How to count votes in multi-representative races, and a bit on Ranked Choice Voting

How to count votes in multi-representative races, and a bit on Ranked Choice Voting

Reporting vote percentages in multi-representative races can be tricky. If you compute a candidate’s vote percentage relative to the number of votes cast, you get a really misleading figure. A small point: but there’s a better way.

It’s important to understand vote percentages as we evaluate Ranked Choice Voting, a system that allows voters to rank as multiple candidates in order of preference. RCV, currently before Montgomery County’s Maryland state legislative delegation as bill MC 29-19, ensures that an elected candidate was chosen by a majority of voters and not just a plurality.

Let’s look at the 2018 Maryland Democratic primary. Thirty-three candidates ran for four at-large Montgomery County Council seats. (I was one of them.) Each voter could choose up to four candidates.

At the December 17 delegation hearing on MC 29-19, an individual offered the primary winners’ vote percentages in his supporting testimony. The numbers he offered are deceptive because each voter could vote for up to four candidates, and in fact 437,616 votes were cast, by 130,957 Democratic voters, an average of 3.34 votes per ballot. So while the top vote-getter, Hans Riemer, won 12.21% of the vote – seemingly far, far from a majority – he also won 41% of the voters, that is, not so far off. The picture with conventional voting isn’t quite so skewed as this testimony suggested!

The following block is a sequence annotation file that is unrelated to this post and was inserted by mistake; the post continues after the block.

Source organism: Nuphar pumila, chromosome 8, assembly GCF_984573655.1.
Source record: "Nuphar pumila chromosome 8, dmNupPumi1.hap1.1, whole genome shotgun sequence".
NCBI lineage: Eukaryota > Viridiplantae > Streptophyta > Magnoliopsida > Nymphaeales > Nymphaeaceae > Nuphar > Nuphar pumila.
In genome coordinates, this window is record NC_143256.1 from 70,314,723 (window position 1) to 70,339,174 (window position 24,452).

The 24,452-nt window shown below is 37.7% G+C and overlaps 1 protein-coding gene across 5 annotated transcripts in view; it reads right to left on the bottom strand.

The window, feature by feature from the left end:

It’s tempting to decry that the #4 vote-getter / #4 nominee, Gabe Albornoz, won only 7.38% of the vote, but that would be highly misleading. Gabe won 25% of the voters, that is, he was chosen on 25% of the ballots.

And the gap between Gabe and the #5 vote-getter, Marilyn Balcombe, who won 6.26% of the vote, was not a mere 1.12 percentage points. Based on the number of ballots, it was a 3x wider 3.76 percentage points. Marilyn was chosen on 20.9% of the ballots cast. Not bad!

It’s hard to say how RCV would have affected the 2018 at-large primary outcome. With RCV, as lower vote-getters are eliminated, lower-ranked choices on ballots that listed them are counted. Maybe the additional votes would have boosted Marilyn or another candidate into the top four. It’s hard to say.

Much more likely RCV would have changed the outcome in the other 2018 Democratic primary contests, in Montgomery County races and many state legislative races, for instance in District 16, where only 12 votes separated the #3 (winning) and #4 (runner-up) candidates for the district’s three seats in the Maryland House of Delegates. MC 29-19 only covers Montgomery County races, however, and not Maryland state races. I support it and hope it will pass – if you agree, please tell your state legislators – and that the State of Maryland will embrace Ranked Choice Voting in time for the 2022 primaries.

RCV democratizes elections by empowering minority candidates, including in multi-representative races. RCV establishes a new way to count votes, so numbers are critical in any objective evaluation. Just remember to measure percentages relative to the number of ballots cast. A small point, but significant in understanding multi-rep race outcomes.

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